Caribbean Coffees

Written by Helen Glenn Court
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If you're looking for a robust yet fairly smooth coffee with a great depth of flavor, look toward the Caribbean. Sometimes described as chocolaty, sometimes as fruity, these beans are all Coffea arabica varieties. That is, they are smoother in taste and lighter in caffeine than the Coffea canephora robusta beans. Robustas are typically grown along the lowlands of the West African coast and used in Italian and French roasts for espresso.

Introducing the Caribbean Coffees

This is not to say that Caribbean coffees are anything near colorless, vapid, or tasteless. Nor are they by any stretch of the imagination identical to one another, despite sharing a pleasant and fully rounded quality that can be attributed to coastal- rather than mountain-grown beans. The first step to distinguishing among them might be to consider their origins. In no particular order, we have Puerto Rico, Jamaica, Haiti, and the Dominican Republic.

The most famous, perhaps, of the Caribbean coffees is Jamaican Blue Mountain. It is justifiably so, the higher price tag aside, and boasts a wonderful balance and delicacy of body, acidity, and depth. Often compared to Hawaiian Kona, Blue Mountain is a fine brew. Sadly, thanks to its geographic and climatic location, the region is subject to hurricane damage. The 2004 crop, for example, was close to ruined by an unusual succession of devastating storms.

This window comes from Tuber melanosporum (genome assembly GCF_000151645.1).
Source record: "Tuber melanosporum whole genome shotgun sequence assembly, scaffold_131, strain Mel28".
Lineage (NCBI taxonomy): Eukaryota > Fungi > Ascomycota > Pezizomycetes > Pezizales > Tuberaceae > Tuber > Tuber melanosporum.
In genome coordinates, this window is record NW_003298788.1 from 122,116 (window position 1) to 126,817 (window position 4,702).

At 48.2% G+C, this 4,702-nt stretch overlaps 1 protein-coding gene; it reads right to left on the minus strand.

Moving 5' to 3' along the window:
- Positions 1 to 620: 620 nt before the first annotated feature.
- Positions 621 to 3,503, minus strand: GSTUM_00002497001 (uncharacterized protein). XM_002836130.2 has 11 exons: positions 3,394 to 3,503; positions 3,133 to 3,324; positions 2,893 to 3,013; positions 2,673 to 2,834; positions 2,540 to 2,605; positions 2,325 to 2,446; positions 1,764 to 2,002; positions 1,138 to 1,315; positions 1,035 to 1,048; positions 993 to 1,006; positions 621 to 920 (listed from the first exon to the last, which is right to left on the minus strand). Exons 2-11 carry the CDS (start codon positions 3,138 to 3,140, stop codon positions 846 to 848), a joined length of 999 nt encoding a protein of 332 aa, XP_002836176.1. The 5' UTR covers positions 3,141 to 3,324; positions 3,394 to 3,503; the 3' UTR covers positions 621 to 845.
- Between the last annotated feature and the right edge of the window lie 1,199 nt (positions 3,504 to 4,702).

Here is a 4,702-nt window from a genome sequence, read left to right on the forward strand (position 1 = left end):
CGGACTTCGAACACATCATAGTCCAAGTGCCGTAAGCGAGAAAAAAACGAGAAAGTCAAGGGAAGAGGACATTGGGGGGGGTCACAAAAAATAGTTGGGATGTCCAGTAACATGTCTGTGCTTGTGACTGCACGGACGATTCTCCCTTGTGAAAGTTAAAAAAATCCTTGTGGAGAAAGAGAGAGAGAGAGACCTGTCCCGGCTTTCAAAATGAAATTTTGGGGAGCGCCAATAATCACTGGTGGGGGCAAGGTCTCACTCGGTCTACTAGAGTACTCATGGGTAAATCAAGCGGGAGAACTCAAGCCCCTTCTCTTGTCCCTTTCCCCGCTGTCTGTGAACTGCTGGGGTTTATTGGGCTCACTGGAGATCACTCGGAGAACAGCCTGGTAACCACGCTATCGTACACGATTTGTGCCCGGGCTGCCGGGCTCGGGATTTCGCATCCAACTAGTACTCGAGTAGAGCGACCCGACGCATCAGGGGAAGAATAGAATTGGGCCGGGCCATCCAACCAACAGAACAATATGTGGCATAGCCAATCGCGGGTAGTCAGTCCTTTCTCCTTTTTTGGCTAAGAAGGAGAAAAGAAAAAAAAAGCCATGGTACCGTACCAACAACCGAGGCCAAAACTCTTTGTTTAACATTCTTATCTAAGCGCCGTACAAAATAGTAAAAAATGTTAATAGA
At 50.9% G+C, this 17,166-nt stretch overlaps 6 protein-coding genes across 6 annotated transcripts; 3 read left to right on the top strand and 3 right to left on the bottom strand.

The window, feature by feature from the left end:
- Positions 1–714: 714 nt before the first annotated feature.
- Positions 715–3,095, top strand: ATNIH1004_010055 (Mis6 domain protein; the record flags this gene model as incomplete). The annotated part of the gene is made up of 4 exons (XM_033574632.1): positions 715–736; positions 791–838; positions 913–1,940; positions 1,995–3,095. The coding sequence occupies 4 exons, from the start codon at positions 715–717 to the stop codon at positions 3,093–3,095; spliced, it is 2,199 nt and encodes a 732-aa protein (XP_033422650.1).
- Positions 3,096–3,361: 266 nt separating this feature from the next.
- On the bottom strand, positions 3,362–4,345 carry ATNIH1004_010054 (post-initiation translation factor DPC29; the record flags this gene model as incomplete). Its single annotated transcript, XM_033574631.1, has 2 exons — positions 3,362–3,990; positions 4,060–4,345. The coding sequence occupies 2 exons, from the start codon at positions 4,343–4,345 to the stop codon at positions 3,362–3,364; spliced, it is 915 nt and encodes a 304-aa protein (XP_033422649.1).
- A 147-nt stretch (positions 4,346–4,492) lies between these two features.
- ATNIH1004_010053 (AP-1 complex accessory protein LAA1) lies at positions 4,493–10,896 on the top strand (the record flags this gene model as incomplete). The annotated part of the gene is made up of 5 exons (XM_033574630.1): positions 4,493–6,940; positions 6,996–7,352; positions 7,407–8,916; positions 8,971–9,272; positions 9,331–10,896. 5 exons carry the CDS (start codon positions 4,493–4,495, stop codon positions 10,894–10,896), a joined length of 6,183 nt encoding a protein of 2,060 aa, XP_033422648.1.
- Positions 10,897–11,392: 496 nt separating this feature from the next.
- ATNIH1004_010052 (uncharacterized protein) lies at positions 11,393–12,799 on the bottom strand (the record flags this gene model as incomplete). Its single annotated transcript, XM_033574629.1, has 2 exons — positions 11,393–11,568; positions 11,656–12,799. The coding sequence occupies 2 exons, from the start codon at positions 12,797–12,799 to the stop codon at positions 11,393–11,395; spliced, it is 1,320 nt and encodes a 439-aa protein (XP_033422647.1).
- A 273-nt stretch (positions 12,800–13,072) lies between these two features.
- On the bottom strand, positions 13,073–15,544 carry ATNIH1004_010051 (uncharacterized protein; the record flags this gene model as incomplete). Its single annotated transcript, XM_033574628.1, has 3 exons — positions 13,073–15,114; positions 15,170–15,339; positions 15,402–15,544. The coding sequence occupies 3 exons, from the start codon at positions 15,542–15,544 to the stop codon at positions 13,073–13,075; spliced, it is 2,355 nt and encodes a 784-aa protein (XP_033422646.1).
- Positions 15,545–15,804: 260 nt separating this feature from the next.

One weakness sometimes mentioned about the Caribbean coffees as a group is a slightly musty taste. This is sometimes attributed to the drying process, sometimes to storage, and sometimes to the nature of the bean. Consensus among coffee epicures and growers, however, favor the bean and fault processing. All in all, the Caribbean coffees--slightly sweet, mellow, and refined--are a delight!


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